A rant against academic quit lit. I agree that these pieces ultimately are just reporting people’s purely personal career decisions. But I disagree that that’s useless; it’s useful to the extent that others happen to find it useful, just as with sharing any anecdotal personal experience that others might find useful. I agree that the authors of some (not all) quit lit pieces overgeneralize from their own preferences and experiences, and seem to want credit for recognizing some deep flaw in academia that everyone else can’t or won’t recognize. Meg and I both nearly quit academic science. I hope we both made clear that we were merely sharing our own personal experiences. And I don’t think the prevalence of academic quit lit says anything special about academia–that it’s uniquely good at sucking in idealists and then crushing their ideals or whatever. Academics aren’t uniquely prone to writing quit lit. Every profession or even hobby that people want to join has its share of quit lit. There’s quit lit about baseball, finance, elementary school teaching, football, football fandom, acting, organic farming, the military, basketball, the Congressional Research Service, baristas, foreign language teaching (that person quit to become a barista), management consulting, medicine, dentistry, painting, dancing, private accounting, public accounting, programming, the Mafia, the US Senate, orchestra (that person quit to become an academic), tv show hosting…Basically, some people who quit any profession or hobby they once wanted to join will feel the urge to publicly explain their choice. The only activities that don’t have quit lit are the ones nobody wants to do in the first place (“I used to love filing my taxes. Here’s why I quit doing it…”)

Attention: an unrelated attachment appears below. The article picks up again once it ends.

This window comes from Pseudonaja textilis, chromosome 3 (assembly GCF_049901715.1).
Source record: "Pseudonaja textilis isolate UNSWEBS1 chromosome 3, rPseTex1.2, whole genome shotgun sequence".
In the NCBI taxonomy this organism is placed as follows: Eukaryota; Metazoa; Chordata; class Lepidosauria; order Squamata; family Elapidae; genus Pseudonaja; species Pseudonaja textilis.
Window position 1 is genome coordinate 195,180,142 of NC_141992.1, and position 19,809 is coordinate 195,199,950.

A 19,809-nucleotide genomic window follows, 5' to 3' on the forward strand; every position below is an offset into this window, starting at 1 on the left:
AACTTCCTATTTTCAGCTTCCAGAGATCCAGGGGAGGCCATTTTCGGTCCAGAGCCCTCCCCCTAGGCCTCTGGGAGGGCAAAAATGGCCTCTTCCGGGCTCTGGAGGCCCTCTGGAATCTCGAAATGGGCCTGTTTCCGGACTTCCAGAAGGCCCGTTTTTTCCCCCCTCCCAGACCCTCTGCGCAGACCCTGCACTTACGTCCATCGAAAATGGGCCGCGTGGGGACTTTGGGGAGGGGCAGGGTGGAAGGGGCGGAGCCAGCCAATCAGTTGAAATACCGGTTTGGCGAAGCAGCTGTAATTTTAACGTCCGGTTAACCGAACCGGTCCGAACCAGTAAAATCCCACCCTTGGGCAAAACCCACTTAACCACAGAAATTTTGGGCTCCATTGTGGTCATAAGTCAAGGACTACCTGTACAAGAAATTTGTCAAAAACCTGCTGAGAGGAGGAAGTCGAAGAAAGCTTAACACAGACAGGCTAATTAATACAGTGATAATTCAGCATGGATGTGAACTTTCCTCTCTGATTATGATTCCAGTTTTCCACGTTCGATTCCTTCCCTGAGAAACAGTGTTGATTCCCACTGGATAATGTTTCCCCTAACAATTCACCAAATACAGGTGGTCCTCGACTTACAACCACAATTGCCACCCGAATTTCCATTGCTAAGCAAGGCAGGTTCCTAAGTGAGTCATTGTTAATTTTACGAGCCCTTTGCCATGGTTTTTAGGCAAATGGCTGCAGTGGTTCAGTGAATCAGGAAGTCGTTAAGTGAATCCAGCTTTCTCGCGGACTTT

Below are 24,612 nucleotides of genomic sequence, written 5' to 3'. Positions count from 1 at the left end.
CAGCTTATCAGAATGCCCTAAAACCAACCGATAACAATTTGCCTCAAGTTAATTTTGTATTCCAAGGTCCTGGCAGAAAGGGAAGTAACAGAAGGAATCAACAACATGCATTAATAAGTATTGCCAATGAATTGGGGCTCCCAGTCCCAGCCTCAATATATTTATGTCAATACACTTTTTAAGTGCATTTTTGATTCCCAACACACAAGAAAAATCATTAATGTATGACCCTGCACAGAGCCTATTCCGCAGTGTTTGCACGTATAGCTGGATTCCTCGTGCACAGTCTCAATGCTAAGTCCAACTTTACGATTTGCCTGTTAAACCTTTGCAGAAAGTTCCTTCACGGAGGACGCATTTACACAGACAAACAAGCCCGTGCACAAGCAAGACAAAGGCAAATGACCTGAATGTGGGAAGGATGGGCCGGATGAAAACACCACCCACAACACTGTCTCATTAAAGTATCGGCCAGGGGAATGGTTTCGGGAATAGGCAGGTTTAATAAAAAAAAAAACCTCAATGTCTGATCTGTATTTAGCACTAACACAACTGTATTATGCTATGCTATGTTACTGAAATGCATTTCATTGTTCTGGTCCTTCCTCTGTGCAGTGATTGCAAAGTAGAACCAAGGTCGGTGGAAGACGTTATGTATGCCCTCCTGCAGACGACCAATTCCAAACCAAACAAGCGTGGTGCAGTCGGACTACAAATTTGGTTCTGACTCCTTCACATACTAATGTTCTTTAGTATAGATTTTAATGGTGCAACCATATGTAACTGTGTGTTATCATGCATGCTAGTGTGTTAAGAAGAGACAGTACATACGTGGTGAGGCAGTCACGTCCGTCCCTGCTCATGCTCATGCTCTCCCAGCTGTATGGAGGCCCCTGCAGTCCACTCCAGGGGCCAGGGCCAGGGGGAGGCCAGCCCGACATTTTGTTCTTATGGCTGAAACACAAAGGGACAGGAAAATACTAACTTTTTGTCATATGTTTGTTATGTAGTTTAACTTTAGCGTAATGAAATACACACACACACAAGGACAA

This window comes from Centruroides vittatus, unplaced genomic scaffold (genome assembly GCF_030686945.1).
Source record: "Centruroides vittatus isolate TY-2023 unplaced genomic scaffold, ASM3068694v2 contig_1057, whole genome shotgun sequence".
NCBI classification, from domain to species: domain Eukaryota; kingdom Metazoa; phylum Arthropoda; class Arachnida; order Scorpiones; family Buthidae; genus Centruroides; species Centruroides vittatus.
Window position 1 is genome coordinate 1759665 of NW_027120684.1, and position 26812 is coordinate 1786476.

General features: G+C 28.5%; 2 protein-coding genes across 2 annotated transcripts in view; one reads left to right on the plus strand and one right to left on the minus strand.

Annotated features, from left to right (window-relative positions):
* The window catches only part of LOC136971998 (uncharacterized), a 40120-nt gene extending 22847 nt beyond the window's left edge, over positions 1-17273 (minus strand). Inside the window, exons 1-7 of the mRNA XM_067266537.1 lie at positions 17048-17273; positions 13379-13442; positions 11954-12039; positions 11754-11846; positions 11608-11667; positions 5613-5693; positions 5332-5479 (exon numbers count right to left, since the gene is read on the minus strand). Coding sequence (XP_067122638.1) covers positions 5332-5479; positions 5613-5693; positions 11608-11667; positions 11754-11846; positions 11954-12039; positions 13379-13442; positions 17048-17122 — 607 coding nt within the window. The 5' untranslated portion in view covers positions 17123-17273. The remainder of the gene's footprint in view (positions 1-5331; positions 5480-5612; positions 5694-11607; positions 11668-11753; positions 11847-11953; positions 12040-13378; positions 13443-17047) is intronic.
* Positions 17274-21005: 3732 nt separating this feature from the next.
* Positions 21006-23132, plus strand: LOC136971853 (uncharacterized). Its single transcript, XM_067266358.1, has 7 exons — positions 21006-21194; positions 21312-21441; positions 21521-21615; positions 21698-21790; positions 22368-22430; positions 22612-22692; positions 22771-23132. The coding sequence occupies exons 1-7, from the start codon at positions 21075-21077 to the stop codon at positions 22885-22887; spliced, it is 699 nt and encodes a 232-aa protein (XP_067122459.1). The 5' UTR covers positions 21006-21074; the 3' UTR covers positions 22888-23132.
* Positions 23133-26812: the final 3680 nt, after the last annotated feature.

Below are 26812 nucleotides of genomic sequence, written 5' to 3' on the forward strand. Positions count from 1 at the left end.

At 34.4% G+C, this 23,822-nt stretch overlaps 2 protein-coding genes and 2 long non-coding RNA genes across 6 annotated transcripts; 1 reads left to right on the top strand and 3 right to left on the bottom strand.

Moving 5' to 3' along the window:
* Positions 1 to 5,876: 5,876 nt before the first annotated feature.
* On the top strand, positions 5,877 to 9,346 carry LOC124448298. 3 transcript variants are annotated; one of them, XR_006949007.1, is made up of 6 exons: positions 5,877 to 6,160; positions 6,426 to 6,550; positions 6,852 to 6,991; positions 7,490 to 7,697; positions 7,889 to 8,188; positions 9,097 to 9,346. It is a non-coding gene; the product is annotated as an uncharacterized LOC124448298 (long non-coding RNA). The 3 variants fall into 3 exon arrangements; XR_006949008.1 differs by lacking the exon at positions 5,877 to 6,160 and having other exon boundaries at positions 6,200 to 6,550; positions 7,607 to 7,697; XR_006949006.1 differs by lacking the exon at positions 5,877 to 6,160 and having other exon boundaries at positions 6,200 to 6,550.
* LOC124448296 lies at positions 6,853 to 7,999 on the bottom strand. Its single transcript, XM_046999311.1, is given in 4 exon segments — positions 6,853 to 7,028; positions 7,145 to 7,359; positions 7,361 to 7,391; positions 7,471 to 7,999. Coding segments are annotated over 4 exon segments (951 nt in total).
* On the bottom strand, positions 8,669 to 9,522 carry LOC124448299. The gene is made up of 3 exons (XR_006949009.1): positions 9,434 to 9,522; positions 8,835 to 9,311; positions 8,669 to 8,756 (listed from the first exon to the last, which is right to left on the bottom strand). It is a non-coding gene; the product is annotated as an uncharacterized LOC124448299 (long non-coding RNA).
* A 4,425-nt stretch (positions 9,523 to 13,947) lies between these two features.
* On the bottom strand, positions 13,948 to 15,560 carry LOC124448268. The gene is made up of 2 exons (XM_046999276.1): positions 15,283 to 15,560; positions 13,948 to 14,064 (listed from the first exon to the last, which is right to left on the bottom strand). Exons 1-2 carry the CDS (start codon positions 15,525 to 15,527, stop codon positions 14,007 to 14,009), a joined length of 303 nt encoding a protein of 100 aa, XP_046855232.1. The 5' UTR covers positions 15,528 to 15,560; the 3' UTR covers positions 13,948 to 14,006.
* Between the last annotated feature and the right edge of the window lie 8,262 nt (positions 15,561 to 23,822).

Three things you might not have realized about a career teaching at a community college. Items #1 and #3 are “the pay and benefits might well be better than at an R1 university” and “the teaching load often isn’t insanely high”. Written by an English prof, so I’m not sure if #2 on her list (“you can still do research”) applies in the sciences. And I think #1 only applies to people with some sort of permanent or long-term full-time contract, not people hired to teach a single course on a one-time basis. Hopefully some of you can comment on this.